In a place where buildings rise up to a great height, you do not focus immediately on what is below the ground. At Triemli terminus, however, you can not only look upwards but also direct your steps downwards. The reason is that below Triemli – the terminus, a turning loop with a kiosk, a kebab stall and a tram platform in the middle – there is a pedestrian passageway that leads from one side of the square to the other.
It is fleetingly reminiscent of the first level of a large city’s underground railway network, but it is almost something like the opposite of that. To reach the public transport system, you immediately have to go back up one floor.
You are expected to go underground through this showcase for public transport, ironically, because it is private vehicles that are in charge to a certain extent. While the trams turn around, motorists drive past here on their way to and from Birmensdorf. They go around the tram island on one side or the other, depending on their direction of travel.
You have to be impervious to noise to live here.
However, driving is certainly not the only thing that happens around Triemli terminus, as people live here too. How pleasant you find that experience depends on how good you are at tolerating the wailing of sirens.
This is because it can often happen that an ambulance with a blue light and siren will be on the move in the vicinity of the city hospital, which was built in 1970. Consequently, the health service will be clearly audible and visible. But this is a case of first-world problems: after all, the Triemli area with those umpteen floors in its hospital is a place where you will receive medical care that literally stands out.
If you take a closer look around the area, you will find not just that variety of large buildings but also traces of a rural past. No more than a few steps from the terminus, Triemlihalde street with its small houses presents a convincingly historical and rural image, and a chalet at the foot of the Uetliberg even gives off an air of the Hasliberg area.
Any remaining doubts are dispelled by an aerial photograph from the 1930s. At that time, the place where trams now turn was still occupied by a few farm buildings standing close together, with a sea of fruit trees all around.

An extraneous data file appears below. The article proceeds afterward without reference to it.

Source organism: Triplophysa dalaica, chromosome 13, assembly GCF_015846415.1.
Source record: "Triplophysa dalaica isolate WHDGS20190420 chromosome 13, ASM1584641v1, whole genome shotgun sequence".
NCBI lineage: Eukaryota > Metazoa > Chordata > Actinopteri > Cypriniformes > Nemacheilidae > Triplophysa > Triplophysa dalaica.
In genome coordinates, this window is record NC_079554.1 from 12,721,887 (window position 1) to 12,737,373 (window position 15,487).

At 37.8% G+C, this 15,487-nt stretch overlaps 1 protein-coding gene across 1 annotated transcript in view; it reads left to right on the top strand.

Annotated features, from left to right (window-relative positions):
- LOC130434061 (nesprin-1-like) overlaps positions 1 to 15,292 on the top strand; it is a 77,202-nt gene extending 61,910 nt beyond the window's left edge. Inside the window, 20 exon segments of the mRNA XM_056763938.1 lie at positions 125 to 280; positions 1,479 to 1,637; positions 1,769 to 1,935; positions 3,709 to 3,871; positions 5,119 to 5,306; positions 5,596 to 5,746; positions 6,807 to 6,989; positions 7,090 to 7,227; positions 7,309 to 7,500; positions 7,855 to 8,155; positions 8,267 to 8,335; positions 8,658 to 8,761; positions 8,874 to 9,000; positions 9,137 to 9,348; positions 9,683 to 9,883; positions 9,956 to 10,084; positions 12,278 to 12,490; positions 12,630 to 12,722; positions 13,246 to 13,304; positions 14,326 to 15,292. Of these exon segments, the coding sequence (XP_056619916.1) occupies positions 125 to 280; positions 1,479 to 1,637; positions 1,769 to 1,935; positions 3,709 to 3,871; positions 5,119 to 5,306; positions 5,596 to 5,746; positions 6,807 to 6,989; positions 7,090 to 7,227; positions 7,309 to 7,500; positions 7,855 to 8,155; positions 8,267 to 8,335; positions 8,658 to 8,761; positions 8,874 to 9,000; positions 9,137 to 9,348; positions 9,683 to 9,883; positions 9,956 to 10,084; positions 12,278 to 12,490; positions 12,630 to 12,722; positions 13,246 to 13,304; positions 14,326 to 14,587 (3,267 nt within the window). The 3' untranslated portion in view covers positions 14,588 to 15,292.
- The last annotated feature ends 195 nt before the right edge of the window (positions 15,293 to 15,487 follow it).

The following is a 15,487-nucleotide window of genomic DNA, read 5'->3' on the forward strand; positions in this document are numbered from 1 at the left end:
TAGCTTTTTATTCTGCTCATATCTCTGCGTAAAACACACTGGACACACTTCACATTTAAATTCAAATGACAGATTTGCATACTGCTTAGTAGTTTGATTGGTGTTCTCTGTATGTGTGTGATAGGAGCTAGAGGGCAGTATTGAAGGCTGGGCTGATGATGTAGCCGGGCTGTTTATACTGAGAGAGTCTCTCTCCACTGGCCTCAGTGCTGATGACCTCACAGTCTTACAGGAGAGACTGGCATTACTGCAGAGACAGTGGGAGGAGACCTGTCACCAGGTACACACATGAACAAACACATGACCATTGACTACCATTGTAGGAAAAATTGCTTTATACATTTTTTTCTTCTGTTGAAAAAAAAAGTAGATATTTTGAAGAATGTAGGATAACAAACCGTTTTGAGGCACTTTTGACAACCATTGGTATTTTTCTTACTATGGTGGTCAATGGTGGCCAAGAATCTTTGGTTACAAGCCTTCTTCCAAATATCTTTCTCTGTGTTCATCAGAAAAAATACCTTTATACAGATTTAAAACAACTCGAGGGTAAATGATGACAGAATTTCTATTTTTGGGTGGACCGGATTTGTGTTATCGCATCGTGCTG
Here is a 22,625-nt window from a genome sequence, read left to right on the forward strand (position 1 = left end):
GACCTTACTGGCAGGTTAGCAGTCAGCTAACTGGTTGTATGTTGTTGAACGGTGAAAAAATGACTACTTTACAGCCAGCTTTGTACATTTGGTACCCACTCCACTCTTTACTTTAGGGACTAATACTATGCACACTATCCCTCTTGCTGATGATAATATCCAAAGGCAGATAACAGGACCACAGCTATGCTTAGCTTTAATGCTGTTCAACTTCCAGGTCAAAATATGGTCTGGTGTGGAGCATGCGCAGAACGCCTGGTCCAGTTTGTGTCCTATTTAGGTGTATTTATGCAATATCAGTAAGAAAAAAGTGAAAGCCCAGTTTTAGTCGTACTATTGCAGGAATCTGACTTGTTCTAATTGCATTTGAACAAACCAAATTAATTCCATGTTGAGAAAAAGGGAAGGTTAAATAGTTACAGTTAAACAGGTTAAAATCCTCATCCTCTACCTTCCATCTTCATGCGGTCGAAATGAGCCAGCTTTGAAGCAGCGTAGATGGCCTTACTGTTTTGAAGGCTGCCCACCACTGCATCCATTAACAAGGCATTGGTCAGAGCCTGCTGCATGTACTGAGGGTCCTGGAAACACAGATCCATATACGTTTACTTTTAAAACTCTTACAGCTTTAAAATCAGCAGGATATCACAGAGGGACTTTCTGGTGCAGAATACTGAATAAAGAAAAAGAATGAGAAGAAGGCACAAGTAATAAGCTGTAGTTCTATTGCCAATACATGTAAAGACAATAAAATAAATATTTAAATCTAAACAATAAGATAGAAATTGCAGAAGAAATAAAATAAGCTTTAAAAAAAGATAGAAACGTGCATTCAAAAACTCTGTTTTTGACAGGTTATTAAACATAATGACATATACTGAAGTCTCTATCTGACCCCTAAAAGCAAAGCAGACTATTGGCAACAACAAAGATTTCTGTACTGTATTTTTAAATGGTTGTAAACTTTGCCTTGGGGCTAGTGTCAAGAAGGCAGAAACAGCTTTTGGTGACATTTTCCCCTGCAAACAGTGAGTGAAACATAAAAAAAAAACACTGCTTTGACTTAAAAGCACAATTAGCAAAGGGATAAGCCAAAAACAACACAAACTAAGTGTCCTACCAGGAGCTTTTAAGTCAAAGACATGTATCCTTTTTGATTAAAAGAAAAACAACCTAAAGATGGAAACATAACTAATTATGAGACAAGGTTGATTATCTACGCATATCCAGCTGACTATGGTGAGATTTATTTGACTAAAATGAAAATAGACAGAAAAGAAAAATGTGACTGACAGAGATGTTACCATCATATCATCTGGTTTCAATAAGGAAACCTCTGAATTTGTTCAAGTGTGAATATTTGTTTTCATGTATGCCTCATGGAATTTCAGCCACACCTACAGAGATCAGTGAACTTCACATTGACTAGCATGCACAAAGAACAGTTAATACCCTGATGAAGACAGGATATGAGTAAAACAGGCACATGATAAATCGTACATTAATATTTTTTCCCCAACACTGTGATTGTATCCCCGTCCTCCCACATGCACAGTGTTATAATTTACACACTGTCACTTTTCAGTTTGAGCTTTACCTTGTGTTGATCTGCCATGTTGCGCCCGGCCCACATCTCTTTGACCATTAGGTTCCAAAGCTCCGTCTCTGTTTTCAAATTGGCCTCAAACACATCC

Even common names mutate.
The common name Triemli seems to be really old. Just as viruses can change as they spread, the name of this district has undergone a few mutations as it has been passed on orally and with the passage of the centuries. Trüembach became Trüebenbach, which then turned into Trimbach, Trüemli and Trüemlibach before ending up as the present-day Triemli.
The supposition that there was a ‘trüber Bach’ (‘muddy stream’) is more likely to be a case of popular etymology. One plausible explanation, according to experts in common names, is that the stream got its name from the surrounding farmland – which, for its part, is known to have been identified as Trüebli. It may have been owned by somebody called Trüeb or Trüb.
A well right beside the terminus displays the year 1941. When that came into being, the tram line to Triemli had already been in existence for 15 years: in 1926 the Zurich municipal tram company (Städtische Strassenbahn Zürich) had extended an existing tram line from the Heuried to today’s terminus.
Skittles and golf used to be played in this restaurant.
The present-day restaurant Oberes Triemli is about twice as old. This inn with its tiled stove is believed to have remained largely unchanged since it first opened. The owner at that time, Jakob Hofstetter, had it built in 1859 as an ensemble comprising a private house with an inn, a barn and a stable. A butcher’s shop and apartments were added in 1946. So too were a minigolf course, a skittle alley, a self-service buffet for the beer garden and garages, according to the website of this establishment, which is still in business today. The restaurant acquired its present form in 1984, when the skittle alley and minigolf course were removed.
By that time, Triemli terminus had already gained its present shape. The stop with the pedestrian passageway had been built in the 1950s and 1960s. Today, it would be easy to overlook the ramps that lead pedestrians down to the underpass. At any rate, the pedestrian tunnel running under the Triemli stop looks a little neglected on a weekday afternoon. Besides, the various pedestrian crossings that enable you to cross the square at least just as easily are also rather convenient.
Tram line 9 runs between Hirzenbach and Triemli, taking approximately 50 minutes to cover that distance. Tram line 14 runs between Seebach and Triemli, taking 45 minutes to cover that distance. The timetable is here.